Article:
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I've lived in Ireland for a decade in Dublin and outside Co. Dublin. I've noticed that many of the accents sound similar with the exception of the South Dublin accent. It sounds entirely different from the rest of accents in Dublin and around the country.

I read somewhere that the accent was influenced by English settlers during the English occupation of Ireland when Dublin was known as 'the Pale'.

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    Welcome to History:Stack Exchange. Thank you for your question; please consider revising it to be more in line with our community expectations. Like many other stacks, we expect questions to provide evidence of prior research. That helps us to understand the question, and avoids our repeating work you've already done. Our help center, and other stacks provide additional resources to assist with revisions. – MCW Mar 22 at 10:44
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    What is not covered in Wikipedia:D4? "A change in accent occurred between those born roughly before 1970 and those born in the early 1970s or later." (Additional explanation and citations on Wikipedia) – MCW Mar 22 at 10:46
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Upper-middle class

The Dublin D4 post code area is best described as Upper-middle class.

Independent ie

This week, the Dublin Horse Show has brought much-needed gaiety to an area that is going through troubled times. Dublin 4, the pulsing heart of Boomtown Ireland and the only Irish post code that became a term of derision, will never be poverty-stricken.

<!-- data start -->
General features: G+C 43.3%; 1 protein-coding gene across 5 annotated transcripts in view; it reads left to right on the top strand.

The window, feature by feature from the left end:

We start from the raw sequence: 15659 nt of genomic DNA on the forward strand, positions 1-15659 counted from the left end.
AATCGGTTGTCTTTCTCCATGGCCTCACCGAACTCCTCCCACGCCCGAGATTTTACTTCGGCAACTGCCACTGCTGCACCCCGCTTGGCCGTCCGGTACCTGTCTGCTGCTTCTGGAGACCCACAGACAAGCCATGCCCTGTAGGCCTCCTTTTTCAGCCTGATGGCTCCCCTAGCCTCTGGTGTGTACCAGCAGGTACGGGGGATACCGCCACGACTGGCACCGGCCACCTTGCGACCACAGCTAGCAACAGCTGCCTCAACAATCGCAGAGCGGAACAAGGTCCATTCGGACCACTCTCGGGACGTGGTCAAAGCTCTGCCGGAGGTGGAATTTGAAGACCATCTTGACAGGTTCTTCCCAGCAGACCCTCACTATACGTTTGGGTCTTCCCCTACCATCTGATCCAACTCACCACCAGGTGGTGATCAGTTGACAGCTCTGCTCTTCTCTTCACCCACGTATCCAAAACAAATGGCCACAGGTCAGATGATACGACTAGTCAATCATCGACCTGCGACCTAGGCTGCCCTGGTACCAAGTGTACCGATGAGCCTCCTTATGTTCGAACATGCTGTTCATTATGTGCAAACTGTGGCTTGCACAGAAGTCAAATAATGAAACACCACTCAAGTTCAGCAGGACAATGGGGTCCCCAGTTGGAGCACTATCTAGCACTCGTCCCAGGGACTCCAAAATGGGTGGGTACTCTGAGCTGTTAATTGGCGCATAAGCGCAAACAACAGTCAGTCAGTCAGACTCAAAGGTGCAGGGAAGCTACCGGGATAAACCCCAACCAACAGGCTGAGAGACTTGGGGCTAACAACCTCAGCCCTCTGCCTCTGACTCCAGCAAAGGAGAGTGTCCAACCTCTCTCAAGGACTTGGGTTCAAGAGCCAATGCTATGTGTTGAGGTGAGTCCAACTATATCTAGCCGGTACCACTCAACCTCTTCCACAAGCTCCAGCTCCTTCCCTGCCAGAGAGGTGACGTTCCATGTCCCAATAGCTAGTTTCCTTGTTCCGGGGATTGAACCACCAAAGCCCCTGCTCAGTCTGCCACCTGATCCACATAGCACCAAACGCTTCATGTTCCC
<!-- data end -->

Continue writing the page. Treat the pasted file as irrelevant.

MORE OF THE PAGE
The diplomats and lawyers who inhabit its tree-lined avenues will always ensure that it remains a by-word of affluence, but there is no doubt it has lost some of its lustre.

D4 accent

According to Professor Dolan speaking to the Independent ie, this is an accent which originated in the D4 post code area in response to trying to get away from perceived poverty and failure.

Independent ie

The D4 accent may have originated in the fashionable Dublin 4 postal district, however, it is now encountered around the country.

Borrowing from Home Counties British English and American English, it is distinctive for its distorted vowels, so that "car park" becomes "corpork", a liberal dousing of the quotative "like" or "loike" and what is known as the high-rising terminal whereby statements sound like questions.

"People who use it want to get away from Irish culture as much as possible because they associate it with poverty and failure. They are trying to sound like the Home Counties," he said.

Recent change

Raymond Hickey has written a book on this very subject and according to Raymond this change in accent is rapid and recent.

Dublin English, by Raymond Hickey

The rapid change of Dublin English is seen as a correlate to the many social and economic developments which have occurred in recent years.

Dublin English by Raymond Hickey

Where did the South Dublin/“D4” accent come from?

It comes from the Dublin D4 post code area. According to professors and book writers it is a recent phenomenon and does not appear directly connected to "the pale".

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    So he's saying its beyond the pale? – T.E.D. Mar 22 at 12:45

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